Two MIT professors have been named as the winners of the 2012 A.M. Turing Award for their pioneering work in the fields of cryptography and complexity theory.
The ACM A.M Turing Award is widely considered the "Nobel Prize in Computing," and carries a $250,000 prize, with financial support provided by Intel and Google. It is awarded annually and the latest recipients are Shafi Goldwasser and Silvio Micali who jointly developed new mechanisms for how information is encrypted and secured and also made fundamental advances in the theory of computational complexity.
According to the ACM press release:
Working together, they pioneered the field of provable security, which laid the mathematical foundations that made modern cryptography possible. By formalizing the concept that cryptographic security had to be computational rather than absolute, they created mathematical structures that turned cryptography from an art into a science. Their work addresses important practical problems such as the protection of data from being viewed or modified, providing a secure means of communications and transactions over the Internet. Their advances led to the notion of interactive and probabilistic proofs and had a profound impact on computational complexity, an area that focuses on classifying computational problems according to their inherent difficulty.
Shafi Goldwasser (left) and Silvio Micali (right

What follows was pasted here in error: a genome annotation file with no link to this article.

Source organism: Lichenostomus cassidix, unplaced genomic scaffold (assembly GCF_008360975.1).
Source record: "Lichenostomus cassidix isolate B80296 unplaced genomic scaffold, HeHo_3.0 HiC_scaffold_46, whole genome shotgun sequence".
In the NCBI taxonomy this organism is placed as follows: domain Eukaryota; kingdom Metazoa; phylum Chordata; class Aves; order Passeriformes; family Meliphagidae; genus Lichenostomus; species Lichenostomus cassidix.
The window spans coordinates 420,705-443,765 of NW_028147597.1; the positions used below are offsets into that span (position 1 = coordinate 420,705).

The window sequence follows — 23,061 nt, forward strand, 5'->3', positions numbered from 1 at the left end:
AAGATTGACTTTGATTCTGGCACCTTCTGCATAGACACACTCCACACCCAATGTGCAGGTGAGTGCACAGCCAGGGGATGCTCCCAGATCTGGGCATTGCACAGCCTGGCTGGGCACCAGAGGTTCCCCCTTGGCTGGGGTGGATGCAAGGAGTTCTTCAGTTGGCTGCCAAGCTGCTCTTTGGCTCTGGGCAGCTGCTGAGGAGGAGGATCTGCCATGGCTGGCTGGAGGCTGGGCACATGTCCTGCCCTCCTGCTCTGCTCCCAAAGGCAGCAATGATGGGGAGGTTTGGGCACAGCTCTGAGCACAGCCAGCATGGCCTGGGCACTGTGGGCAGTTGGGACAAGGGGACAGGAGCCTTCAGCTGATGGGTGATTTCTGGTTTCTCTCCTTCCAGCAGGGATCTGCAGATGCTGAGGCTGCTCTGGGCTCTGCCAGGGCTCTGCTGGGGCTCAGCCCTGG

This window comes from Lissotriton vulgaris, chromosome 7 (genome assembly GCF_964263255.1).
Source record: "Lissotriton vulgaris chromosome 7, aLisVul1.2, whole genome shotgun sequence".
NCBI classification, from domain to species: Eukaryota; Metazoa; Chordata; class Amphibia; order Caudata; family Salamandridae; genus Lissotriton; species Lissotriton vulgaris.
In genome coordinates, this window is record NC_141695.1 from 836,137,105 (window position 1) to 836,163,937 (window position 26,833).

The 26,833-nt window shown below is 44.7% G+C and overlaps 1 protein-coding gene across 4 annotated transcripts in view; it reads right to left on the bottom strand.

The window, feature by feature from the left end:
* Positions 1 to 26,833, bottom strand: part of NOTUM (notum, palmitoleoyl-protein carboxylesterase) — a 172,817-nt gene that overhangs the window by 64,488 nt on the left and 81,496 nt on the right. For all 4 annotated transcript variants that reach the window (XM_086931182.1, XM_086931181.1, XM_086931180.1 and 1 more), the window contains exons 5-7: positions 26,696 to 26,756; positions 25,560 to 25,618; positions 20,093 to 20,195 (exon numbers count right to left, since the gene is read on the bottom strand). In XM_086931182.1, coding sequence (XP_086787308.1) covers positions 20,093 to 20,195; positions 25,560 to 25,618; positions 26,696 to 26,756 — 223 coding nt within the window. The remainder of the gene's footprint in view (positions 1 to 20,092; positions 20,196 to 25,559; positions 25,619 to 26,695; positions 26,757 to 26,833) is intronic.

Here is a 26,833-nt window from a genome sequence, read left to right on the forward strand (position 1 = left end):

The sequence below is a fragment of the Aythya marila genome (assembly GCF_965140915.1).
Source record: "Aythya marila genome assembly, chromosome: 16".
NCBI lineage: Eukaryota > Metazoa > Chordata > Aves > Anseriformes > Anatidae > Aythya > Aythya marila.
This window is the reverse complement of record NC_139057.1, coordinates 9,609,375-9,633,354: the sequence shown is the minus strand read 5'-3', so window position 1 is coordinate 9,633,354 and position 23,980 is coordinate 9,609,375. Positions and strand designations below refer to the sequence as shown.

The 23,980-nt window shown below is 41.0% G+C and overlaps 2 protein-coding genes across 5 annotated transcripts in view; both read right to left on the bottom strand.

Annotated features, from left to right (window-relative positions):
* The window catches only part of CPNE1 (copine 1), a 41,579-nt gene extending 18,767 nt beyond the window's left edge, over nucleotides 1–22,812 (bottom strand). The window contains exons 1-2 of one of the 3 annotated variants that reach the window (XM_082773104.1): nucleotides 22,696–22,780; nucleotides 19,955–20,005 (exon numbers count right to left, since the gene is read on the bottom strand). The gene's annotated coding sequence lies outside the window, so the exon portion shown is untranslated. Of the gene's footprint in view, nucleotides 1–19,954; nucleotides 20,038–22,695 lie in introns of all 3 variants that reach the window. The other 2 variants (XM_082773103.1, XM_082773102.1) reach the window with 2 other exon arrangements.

Goldwasser and Micali began collaborating as graduate students at the University of California at Berkeley in 1980. While exploring the idea of how to securely play a game of poker over the phone, they devised a scheme for encrypting and ensuring the security of single bits of data, and this work led to a paper in 1982, titled “Probabilistic Encryption,” which laid the framework for modern cryptography.
Another of Goldwasser and Micali’s significant contributions is their 1985 paper, with Charles Rackoff, titled “The Knowledge Complexity of Interactive Proof Systems.” It introduced knowledge complexity, a concept that deals with hiding information from an adversary, and is a quantifiable measure of how much “useful information” could be extracted. The paper initiated the idea of “zero-knowledge” proofs, described as a striking new philosophical idea that provided the essential language for speaking about security of cryptographic protocols by controlling the leakage of knowledge.
Commenting on the award, Goldwasser says:
“I am very proud to have won the Turing Award. Our work was very unconventional at the time. We were graduate students and let our imagination run free, from using randomized methods to encrypt single bits to enlarging the classical definition of a proof to allow a small error to setting new goals for security. Winning the award is further testimony to the fact that the cryptographic and complexity theoretic community embraced these ideas in the last 30 years.”
“I am honored by this recognition and thankful to the computer science community, As graduate students, we took some serious risks and faced a few rejections, but also received precious encouragement from exceptional mentors. I am also proud to see how far others have advanced our initial work.”
ACM President Vint Cerf said the practical impact of the ideas promulgated by Goldwasser and Micali is tangible:
“The encryption schemes running in today’s browsers meet their notions of security. The method of encrypting credit card numbers when shopping on the Internet also meets their test. We are indebted to these recipients for their innovative approaches to ensuring security in the digital age.”